This week Susan Glasser, Editor-in-Chief of Foreign Policy Magazine for the past three years, dropped a bombshell on her staff and announced that she was leaving the publication for Politico, where she will head up a longform magazine-style writing department that will reportedly cost Publisher Robert Allbritton a good chunk of change. In recent weeks, FP has lost top writers like Josh Rogin to The Daily Beast and Kevin Baron to Atlantic‘s new Defense One. What’s more, the mag recently parted ways (amicably, we’re told) with Ed Diller, the publisher, as did the sales rep he brought over from the WSJ.
An FP source explained to FishbowlDC, “Ed was based on the West Coast, the other rep in NYC, and they were both extremely talented and good at their jobs. It just made sense for FP to redouble its efforts at its headquarters here in DC, and so that’s what happened. It certainly isn’t a reflection on their abilities and they both left the company on good terms.”
Sources tell us Rogin and Baron also left on good terms. “Baron is an excellent reporter – he was well-liked by his colleagues, he broke stories, worked his ass off, and did everything he was supposed to do. He may be able to provide more context regarding his departure. Rogin left to take the job at The Daily Beast. It was just a really good opportunity for him, and he’d done a lot here at FP.”
So how does FP CEO David Rothkopf feel about all the changes? Well, we asked him. And it turns out he had a hell of a lot to say.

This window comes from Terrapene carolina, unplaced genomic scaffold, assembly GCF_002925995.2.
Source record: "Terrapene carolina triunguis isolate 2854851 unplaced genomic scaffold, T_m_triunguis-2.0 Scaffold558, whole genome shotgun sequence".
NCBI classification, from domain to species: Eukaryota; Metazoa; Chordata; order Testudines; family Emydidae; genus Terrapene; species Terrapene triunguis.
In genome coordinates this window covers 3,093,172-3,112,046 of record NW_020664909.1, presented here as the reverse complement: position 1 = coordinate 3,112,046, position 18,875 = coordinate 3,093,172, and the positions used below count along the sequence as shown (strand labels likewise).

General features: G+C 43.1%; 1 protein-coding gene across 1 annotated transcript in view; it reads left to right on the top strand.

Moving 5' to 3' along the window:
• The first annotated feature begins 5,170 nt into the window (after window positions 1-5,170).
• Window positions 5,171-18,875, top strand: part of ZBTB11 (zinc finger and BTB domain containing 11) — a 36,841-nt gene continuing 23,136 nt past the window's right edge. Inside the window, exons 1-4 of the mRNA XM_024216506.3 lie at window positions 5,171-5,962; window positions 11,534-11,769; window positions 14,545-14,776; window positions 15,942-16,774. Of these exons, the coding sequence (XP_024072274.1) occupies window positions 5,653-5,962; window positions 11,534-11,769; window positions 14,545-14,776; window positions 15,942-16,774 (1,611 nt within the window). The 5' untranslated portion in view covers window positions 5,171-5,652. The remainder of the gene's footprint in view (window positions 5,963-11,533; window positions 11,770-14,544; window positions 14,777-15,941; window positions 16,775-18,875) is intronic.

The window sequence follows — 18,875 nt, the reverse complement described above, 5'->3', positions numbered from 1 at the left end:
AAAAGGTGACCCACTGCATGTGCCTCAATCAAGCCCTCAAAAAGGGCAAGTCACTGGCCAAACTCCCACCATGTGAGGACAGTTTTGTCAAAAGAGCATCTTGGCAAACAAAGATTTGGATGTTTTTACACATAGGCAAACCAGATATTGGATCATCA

It can be tough when an Editor-in-Chief leaves or it can be a bright spot, a sense of relief. What was your gut reaction when Susan Glasser told you she was leaving FP for Politico? I have a lot of respect for Susan and all she has accomplished not only at FP but also at the Washington Post. Her contributions to Foreign Policy—bringing it into the Internet Age, if you will—were enormous. But there are also creative cycles within organizations. Sometimes it can be helpful to hit the reset button, reevaluate and embark on the next period of change. This is a 44-year-old company that has gone through a number of such cycles and emerged stronger from each. That is what our intention is now. We have some big changes on the horizon—expanding coverage, new products, deepening the relationship with our readers in important ways—and so this can certainly be seen as a win-win moment. Good for Susan. And the beginning of new, great things for the FP community.